Iraqi groups expressed dissatisfaction and opposition to the official announcement of the end of the US combat mission in the country on Thursday, December 9, weeks before the deadline of December 31. The groups pointed to the official declaration by the US that no troops will be withdrawn from Iraq immediately but that the remaining troops will shift their mission to assisting and training the Iraqi forces. The groups have reiterated their demand for a complete withdrawal of foreign troops.
Qasim al-Araji, Iraq’s national security advisor, tweeted, “today we finished the last round of dialogue with the international coalition..to officially announce the end of the combat mission of the coalition forces and their withdrawal from Iraq.”
In a meeting between Iraqi prime minister Mustafa al-Kadhimi and US president Joe Biden in July, it was agreed that all US combat forces will leave the country by the end of year.
Following the US-led invasion of Iraq in 2003, thousands of troops were stationed in the country which were formally withdrawn in 2011. The US redeployed its troops in October 2014 as a part of an international coalition against the Islamic State (IS) terrorist group which threatened to capture whole of Iraq and Syria to establish an Islamic Caliphate in the region. However, the Iraqi forces, with the active support of Iran and the coalition forces, were able to defeat IS and recapture most of the territories from it by 2017. Since then, Iraqi groups have been demanding the withdrawal of all foreign troops from the country. Iraqi militias have also been attacking their bases.
A popular uproar broke out against the presence of foreign troops following the assassination of Iranian general Qassem Soleimani and Iraqi commander Abu Mahdi al-Muhandis in a US drone attack in January last year. Following the assassinations, physical attacks on the foreign troops in the country also increased. The Iraqi parliament unanimously passed a resolution asking the government to ensure that all foreign troops leave Iraq.
Attacks on foreign troops in Iraq forced the US to abandon some bases in the country. It gradually redeployed its troops to “safer locations” over the last two years and also withdrew nearly half of its troops. Today, as per unofficial estimates, a total of 2,500 US troops and around 1,000 from other international forces remain in the country.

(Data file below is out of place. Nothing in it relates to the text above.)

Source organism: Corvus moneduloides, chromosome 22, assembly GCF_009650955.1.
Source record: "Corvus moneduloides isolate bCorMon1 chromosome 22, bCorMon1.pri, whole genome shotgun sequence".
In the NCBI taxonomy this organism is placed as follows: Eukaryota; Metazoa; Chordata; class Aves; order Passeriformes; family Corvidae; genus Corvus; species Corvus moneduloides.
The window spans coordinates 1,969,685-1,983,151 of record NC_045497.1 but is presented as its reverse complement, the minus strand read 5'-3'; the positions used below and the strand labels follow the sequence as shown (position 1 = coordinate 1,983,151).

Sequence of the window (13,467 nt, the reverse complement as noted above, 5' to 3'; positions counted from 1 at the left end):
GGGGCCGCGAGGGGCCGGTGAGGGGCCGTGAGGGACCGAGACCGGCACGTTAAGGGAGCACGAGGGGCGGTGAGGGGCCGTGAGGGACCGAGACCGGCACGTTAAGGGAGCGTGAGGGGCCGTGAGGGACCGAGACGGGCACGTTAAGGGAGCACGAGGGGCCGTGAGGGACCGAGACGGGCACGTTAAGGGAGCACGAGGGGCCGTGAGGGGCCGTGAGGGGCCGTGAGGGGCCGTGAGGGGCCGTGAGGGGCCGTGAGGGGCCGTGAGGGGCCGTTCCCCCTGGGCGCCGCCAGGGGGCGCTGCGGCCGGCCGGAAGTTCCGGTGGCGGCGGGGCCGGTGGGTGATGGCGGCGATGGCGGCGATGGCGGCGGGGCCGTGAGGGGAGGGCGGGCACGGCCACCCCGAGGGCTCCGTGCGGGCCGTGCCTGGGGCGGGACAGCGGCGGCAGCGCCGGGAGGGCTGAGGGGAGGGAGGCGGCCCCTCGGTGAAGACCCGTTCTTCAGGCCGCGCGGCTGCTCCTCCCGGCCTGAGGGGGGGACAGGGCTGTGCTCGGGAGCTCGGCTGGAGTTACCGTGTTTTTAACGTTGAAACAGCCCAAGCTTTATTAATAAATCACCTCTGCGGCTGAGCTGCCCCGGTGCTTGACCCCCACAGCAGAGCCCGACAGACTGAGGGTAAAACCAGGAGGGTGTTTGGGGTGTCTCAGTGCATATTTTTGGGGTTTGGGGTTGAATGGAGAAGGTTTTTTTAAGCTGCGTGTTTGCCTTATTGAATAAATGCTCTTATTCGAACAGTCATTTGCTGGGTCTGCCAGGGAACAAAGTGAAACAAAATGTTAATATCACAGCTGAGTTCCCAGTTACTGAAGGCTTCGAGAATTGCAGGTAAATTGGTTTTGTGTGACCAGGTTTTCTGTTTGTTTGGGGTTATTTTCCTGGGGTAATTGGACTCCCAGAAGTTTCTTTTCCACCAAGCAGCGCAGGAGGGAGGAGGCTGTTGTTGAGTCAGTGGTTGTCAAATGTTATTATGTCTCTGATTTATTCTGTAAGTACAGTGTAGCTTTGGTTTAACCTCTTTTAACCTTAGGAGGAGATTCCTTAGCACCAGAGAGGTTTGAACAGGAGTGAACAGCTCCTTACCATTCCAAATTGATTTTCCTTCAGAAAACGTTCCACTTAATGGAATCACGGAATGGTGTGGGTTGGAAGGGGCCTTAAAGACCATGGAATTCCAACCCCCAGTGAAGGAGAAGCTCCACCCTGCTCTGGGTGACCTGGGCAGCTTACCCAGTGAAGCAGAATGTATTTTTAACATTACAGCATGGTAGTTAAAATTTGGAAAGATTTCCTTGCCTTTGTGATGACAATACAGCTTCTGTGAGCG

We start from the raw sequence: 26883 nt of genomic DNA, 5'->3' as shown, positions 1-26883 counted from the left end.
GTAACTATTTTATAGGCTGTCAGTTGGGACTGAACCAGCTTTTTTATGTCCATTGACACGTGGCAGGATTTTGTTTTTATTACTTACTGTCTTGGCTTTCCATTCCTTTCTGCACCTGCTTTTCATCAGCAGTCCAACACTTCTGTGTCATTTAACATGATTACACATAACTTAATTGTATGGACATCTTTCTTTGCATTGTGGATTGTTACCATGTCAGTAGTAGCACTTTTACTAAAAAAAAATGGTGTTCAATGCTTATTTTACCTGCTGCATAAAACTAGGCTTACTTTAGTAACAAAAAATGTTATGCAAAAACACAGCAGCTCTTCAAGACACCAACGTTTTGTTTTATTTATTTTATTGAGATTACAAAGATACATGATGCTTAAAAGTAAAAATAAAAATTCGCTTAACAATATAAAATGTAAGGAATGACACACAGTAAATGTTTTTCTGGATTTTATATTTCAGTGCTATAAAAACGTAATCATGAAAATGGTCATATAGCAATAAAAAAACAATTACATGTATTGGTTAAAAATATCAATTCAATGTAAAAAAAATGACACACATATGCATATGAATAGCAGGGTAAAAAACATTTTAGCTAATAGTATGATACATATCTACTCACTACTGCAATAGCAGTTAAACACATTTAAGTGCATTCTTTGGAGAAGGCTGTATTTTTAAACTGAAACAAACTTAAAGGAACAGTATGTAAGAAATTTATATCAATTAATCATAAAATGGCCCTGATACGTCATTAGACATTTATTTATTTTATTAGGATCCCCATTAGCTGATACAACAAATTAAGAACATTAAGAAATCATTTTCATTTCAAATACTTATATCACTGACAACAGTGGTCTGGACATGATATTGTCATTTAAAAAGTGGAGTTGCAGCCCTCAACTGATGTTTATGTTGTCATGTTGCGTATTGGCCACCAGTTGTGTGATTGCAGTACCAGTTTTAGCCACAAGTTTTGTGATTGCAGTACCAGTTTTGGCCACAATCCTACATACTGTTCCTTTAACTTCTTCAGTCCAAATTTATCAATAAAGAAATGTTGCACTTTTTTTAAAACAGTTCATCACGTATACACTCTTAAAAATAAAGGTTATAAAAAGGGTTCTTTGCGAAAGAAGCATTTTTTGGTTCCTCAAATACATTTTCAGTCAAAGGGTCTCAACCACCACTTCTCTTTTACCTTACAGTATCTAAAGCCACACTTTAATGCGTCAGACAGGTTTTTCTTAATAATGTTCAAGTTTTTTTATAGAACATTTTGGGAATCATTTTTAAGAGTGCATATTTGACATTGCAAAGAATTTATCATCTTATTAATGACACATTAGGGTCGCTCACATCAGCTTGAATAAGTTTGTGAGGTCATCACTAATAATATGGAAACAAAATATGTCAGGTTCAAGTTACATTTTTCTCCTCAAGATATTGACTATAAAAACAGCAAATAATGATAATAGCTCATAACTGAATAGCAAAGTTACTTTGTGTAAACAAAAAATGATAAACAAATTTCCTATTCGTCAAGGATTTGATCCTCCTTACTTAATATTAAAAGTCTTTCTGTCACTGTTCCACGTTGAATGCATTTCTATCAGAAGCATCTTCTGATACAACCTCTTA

However, according to chief Pentagon spokesperson John Kirby, the end of the combat mission in Iraq does not mean withdrawal of US forces from the country. He asserted on Thursday that “there won’t be a dramatic shift” and “what we hope that Iraqi people see is the continued competence and confidence of their security forces in the field fighting against ISIS.”
Iraqi militias and various political groups who have been demanding a full withdrawal issued strong statements rejecting the decision. Some of them also warned of increased attacks on the foreign troops claiming that “the occupation only understands the language of armed struggle.”
Various constituents of the Popular Mobilisation Forces (Hashd al-Shaabi or PMF) were quoted by media groups asserting that they want a full withdrawal of all foreign troops. The spokesperson of Harakat Hezbollah al-Nujaba, a constituent of the PMF, said that US forces will be treated as occupiers “if they do not withdraw by the end of current year,” Iranian Press TV reported.
Commenting on the agreement between Kadhimi and Biden, Sheikh Kadhim al-Fartousi, spokesperson of Kata’ib Sayyid al-Shuhada, another constituent of the PMF, was quoted by Rudaw in August saying that “changing clothes and appearances is not withdrawal” and “the US and foreign forces withdrawal from Iraq has to be in full.” He also warned of “appropriate responses” if the withdrawal is not complete.